Many people find the continuous hummpa onslaught a tad too much – your ears can feel a bit butchered after listening to an entire album, but I do urge you to give Karkelo a try. You won’t find anything drastically different to any of their other releases, and every other album they release will sound very similar. But fuck it, sometimes we all just need to chill out a bit, stop taking this music so seriously (I know, me too) and have a beer.
FinnTroll – Jakten’s Tid
Whenever I try to describe Finntroll to somebody, I say “imagine a group of trolls having a party.” If such a party occurred, I image Finntroll would be the starring act.
Much like Korpiklaani, Finntroll employ hummpa tunes to create their songs. But unlike their hummpa buddies, Finntroll’s sound is fully entrenched in black metal. This is dark stuff, even with the polka, and the vocals an.
The lyrics – sung in swedish – deal largely with pagans fighting the good fight against Christian usurpers, typical of many black metal bands.
Jakten’s Tid was the first “folk metal” album I ever brought, recommended to me by some dude on Metal Archives forum after the ten-thousandth time everyone started talking about folk metal and I had NO IDEA what they were talking about. In a sense, this is a good introductory album, because it’s quite listenable, with each track designed around the humppa melodies to make you want to do a trollish jig. It was an album I raved about as soon as I heard it and I lent it to all my friends and it got played at every party, and then …
… after a few months of listening to it, I lost interest. Completely. I don’t know what it is, exactly, but I think this album’s major appeal lies in it’s superficial “cool” factor – the fact you listen to it and your feet start tapping and you think “I can totally dig this!” But if you start listening past that layer, you don’t find much. Or at least, I didn’t.
I don’t dislike Finntroll – far from it. I’d love to see them live one day. I just think they paved the way for other bands who do this humppa thing a lot better. With Korpiklaani … they sound more honest. I think it’s that they use real folk instruments and Finntroll use keyboards. I think it’s that you get a sense that Korpiklaani really LOVE what they do, and you don’t get that with Finntroll, and you should, because it’s meant to be “fun” music. I don’t dislike this album, but I can’t see myself giving it to my grandchildren, you know?
Ensiferum – Iron
While Finland has it’s share of “drink and be merry” bands, Ensiferum are one of the more well-known attempts at power/viking/folk metal with more serious themes. Released in 2004, Iron, my favorite album to date, incorporates everything that make Ensiferum great – fast songs, clean male and female vocals, classical structures, pared-back “folkish elements”, strong keyboard presence. They’re a band who really do have a unique, instantly recognizable sound. In most songs, the drums – which aren’t anything fancy – dominate, driving the riffs, giving the music a galloping feel. I adore the female vocals on Iron, which sound more homely and <> than the operatic style usually affected by women in metal.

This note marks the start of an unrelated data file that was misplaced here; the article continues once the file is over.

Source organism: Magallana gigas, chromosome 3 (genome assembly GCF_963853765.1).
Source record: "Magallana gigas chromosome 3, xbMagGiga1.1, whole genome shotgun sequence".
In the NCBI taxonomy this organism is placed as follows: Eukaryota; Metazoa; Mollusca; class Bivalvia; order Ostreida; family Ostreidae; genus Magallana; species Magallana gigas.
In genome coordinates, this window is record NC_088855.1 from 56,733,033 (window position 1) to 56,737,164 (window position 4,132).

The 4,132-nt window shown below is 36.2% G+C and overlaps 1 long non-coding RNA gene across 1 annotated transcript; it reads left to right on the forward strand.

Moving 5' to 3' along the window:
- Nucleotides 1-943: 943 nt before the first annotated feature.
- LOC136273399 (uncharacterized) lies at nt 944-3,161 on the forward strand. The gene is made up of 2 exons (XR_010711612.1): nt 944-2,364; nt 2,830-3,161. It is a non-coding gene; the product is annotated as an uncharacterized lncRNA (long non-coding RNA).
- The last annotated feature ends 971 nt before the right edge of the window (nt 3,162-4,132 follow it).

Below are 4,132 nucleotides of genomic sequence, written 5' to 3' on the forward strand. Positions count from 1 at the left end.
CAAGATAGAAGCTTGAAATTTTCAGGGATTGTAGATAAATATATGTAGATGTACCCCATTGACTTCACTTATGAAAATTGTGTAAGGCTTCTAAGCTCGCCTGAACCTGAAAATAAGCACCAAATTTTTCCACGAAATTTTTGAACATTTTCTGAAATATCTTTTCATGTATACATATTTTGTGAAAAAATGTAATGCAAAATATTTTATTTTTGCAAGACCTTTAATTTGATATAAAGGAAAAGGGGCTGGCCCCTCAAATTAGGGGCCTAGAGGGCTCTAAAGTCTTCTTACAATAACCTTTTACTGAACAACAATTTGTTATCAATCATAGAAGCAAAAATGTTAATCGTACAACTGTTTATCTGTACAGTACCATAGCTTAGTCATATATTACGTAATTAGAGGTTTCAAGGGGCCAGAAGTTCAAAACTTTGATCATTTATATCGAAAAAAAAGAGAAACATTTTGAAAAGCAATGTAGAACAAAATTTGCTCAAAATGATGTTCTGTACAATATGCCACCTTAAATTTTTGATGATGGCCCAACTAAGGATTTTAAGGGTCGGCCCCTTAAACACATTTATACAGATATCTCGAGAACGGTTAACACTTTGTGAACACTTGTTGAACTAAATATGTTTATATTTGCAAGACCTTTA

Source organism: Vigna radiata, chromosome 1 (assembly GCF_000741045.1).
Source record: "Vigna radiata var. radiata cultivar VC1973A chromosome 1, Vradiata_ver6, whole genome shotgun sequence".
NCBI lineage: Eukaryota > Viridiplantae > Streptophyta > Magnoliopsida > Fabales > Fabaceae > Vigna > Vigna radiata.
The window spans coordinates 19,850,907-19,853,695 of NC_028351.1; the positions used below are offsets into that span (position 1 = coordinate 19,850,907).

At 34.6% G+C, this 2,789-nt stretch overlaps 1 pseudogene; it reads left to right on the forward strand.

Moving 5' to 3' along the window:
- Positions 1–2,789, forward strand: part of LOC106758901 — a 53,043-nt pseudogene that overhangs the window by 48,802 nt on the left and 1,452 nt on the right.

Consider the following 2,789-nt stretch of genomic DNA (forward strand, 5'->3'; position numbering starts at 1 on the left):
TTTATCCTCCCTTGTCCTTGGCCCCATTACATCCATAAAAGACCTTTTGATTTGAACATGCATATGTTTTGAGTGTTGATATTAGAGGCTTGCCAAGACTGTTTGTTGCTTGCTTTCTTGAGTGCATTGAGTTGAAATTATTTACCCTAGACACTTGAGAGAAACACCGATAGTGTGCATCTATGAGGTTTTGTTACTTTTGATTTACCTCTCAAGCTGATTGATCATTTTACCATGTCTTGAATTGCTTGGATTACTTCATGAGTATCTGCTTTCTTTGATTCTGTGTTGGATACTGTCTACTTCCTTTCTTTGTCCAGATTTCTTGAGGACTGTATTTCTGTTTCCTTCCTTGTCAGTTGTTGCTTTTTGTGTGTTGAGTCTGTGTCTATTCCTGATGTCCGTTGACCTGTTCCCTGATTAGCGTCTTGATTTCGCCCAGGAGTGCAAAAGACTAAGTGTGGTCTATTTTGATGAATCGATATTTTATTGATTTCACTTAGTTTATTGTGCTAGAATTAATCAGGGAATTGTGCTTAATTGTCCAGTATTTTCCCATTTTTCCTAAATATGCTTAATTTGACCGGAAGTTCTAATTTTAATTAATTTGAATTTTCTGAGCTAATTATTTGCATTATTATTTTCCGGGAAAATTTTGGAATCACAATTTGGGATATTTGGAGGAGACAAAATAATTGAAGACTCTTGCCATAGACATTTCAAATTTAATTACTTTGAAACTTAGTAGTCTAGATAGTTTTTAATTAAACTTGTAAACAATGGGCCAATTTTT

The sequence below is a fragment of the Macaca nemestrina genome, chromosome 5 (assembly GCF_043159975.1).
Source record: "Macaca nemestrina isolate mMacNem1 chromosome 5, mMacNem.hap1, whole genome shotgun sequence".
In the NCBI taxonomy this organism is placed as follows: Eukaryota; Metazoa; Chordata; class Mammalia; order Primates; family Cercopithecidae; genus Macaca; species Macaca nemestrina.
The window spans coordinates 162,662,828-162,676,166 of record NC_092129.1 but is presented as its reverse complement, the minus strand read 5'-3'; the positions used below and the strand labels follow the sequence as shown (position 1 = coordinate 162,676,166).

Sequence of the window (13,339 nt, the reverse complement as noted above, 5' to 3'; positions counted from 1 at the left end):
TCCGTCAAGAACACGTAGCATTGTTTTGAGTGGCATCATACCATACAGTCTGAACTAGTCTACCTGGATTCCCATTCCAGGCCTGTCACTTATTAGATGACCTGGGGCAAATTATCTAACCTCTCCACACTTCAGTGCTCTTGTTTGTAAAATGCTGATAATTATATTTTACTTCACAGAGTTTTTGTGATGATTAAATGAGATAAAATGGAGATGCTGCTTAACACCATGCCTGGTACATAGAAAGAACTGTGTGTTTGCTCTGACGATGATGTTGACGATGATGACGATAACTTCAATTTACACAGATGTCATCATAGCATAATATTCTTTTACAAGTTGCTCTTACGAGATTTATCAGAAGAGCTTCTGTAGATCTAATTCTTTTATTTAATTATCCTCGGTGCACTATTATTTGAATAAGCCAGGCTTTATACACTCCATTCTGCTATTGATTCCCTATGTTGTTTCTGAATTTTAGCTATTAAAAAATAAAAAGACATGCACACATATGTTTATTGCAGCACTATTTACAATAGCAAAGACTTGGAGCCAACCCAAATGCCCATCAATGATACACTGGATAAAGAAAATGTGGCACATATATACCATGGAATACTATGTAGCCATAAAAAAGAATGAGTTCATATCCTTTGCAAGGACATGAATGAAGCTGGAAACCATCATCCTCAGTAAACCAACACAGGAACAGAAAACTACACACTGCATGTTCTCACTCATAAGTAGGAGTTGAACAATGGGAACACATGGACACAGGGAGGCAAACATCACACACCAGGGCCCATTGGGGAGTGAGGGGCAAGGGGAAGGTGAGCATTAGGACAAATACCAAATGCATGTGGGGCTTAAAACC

The opening track on this album – an instrumental intro that remains one of my favorite album intros ever (it was one of my choices for walking down the aisle at my wedding, but I chose “Bittersweet” by Apocalyptica instead – sets the scene for a melodic adventure. The only real complaint I have about this album is the structure – there are two noticebly-weak songs – “Sword Chant”, and “Tears”, which falls right at the end of the album, where I think they should have put “Iron”.
Skepticism – Stormcrowsfleet
At uni, I used to listen to this album before I went to sleep. I’d curl up with a book in my little hostel room, and chuch Stormcrowsfleet on, and I’d drift away somewhere completely different … this album has that effect on me. To many people, doom and funeral doom sound like static. But with the lights off, with your attention drawn to the music, the bass, that slow, dirge-like melody, the true beauty and majesty of this music starts to emerge.
Skepticism are “funeral doom” a term coined to describe doom metal – a slow genre by definition – so unbelievably slow and sad that you feel as though your funeral will come and go before the song actually ends. Riffs stretch on for hours it seems, yet, because of the consumate skill with which this album is put together, you become lost in it. You can’t just turn it off. You have to know how it ends.
The organs that appear in most tracks clamber through the harsh guitar like icy fingers, and the vocals … there’s no sense of lyrics here, just another layer of music performed with the voice. The words don’t matter, but the feelings, the sorrow, that’s everything.
The term “atmospheric” gets thrown around a lot in metal reviews (similar to “epic” in that sense), but I feel it’s warrented here. This is not an album from which you choose favorite “tracks” and load them onto your ipod shuffle. You need to hear it from beginning to end, at night, when you’re tired or stoned and are drifting off to sleep. It’s best if you’re not clinically depressed when you do this. There’s another reason they call this stuff “Funeral Doom”. It’s bleak as fuck.